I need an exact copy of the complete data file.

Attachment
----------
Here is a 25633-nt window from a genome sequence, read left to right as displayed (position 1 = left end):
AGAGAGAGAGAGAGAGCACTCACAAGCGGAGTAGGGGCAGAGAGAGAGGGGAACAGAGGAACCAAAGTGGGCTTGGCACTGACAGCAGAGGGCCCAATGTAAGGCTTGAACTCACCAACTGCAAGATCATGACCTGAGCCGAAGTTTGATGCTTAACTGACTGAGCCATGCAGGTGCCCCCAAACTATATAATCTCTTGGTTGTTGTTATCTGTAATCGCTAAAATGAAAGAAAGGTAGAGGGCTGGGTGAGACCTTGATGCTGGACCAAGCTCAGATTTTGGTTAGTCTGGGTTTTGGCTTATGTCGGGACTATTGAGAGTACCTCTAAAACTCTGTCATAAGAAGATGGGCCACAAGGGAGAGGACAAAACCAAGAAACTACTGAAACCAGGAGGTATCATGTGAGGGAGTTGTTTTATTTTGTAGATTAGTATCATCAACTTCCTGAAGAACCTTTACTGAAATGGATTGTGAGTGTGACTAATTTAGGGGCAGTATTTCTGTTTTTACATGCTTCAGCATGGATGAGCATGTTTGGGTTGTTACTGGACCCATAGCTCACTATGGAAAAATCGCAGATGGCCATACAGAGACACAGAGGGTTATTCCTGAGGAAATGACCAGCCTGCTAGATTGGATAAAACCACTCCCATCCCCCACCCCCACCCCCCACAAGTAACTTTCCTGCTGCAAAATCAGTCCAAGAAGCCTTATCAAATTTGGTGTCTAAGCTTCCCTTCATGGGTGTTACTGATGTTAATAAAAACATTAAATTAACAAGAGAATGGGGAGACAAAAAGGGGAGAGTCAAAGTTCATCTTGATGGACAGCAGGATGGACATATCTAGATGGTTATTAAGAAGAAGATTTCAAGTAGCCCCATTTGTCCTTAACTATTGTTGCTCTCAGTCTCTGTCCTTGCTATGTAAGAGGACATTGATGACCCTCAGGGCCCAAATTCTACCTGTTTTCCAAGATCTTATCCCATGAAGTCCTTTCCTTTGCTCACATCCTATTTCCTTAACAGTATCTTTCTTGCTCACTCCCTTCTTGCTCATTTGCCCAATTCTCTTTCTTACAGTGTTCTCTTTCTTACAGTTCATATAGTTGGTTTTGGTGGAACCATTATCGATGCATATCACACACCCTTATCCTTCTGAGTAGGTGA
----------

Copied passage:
Here is a 25633-nt window from a genome sequence, read left to right as displayed (position 1 = left end):
AGAGAGAGAGAGAGAGCACTCACAAGCGGAGTAGGGGCAGAGAGAGAGGGGAACAGAGGAACCAAAGTGGGCTTGGCACTGACAGCAGAGGGCCCAATGTAAGGCTTGAACTCACCAACTGCAAGATCATGACCTGAGCCGAAGTTTGATGCTTAACTGACTGAGCCATGCAGGTGCCCCCAAACTATATAATCTCTTGGTTGTTGTTATCTGTAATCGCTAAAATGAAAGAAAGGTAGAGGGCTGGGTGAGACCTTGATGCTGGACCAAGCTCAGATTTTGGTTAGTCTGGGTTTTGGCTTATGTCGGGACTATTGAGAGTACCTCTAAAACTCTGTCATAAGAAGATGGGCCACAAGGGAGAGGACAAAACCAAGAAACTACTGAAACCAGGAGGTATCATGTGAGGGAGTTGTTTTATTTTGTAGATTAGTATCATCAACTTCCTGAAGAACCTTTACTGAAATGGATTGTGAGTGTGACTAATTTAGGGGCAGTATTTCTGTTTTTACATGCTTCAGCATGGATGAGCATGTTTGGGTTGTTACTGGACCCATAGCTCACTATGGAAAAATCGCAGATGGCCATACAGAGACACAGAGGGTTATTCCTGAGGAAATGACCAGCCTGCTAGATTGGATAAAACCACTCCCATCCCCCACCCCCACCCCCCACAAGTAACTTTCCTGCTGCAAAATCAGTCCAAGAAGCCTTATCAAATTTGGTGTCTAAGCTTCCCTTCATGGGTGTTACTGATGTTAATAAAAACATTAAATTAACAAGAGAATGGGGAGACAAAAAGGGGAGAGTCAAAGTTCATCTTGATGGACAGCAGGATGGACATATCTAGATGGTTATTAAGAAGAAGATTTCAAGTAGCCCCATTTGTCCTTAACTATTGTTGCTCTCAGTCTCTGTCCTTGCTATGTAAGAGGACATTGATGACCCTCAGGGCCCAAATTCTACCTGTTTTCCAAGATCTTATCCCATGAAGTCCTTTCCTTTGCTCACATCCTATTTCCTTAACAGTATCTTTCTTGCTCACTCCCTTCTTGCTCATTTGCCCAATTCTCTTTCTTACAGTGTTCTCTTTCTTACAGTTCATATAGTTGGTTTTGGTGGAACCATTATCGATGCATATCACACACCCTTATCCTTCTGAGTAGGTGA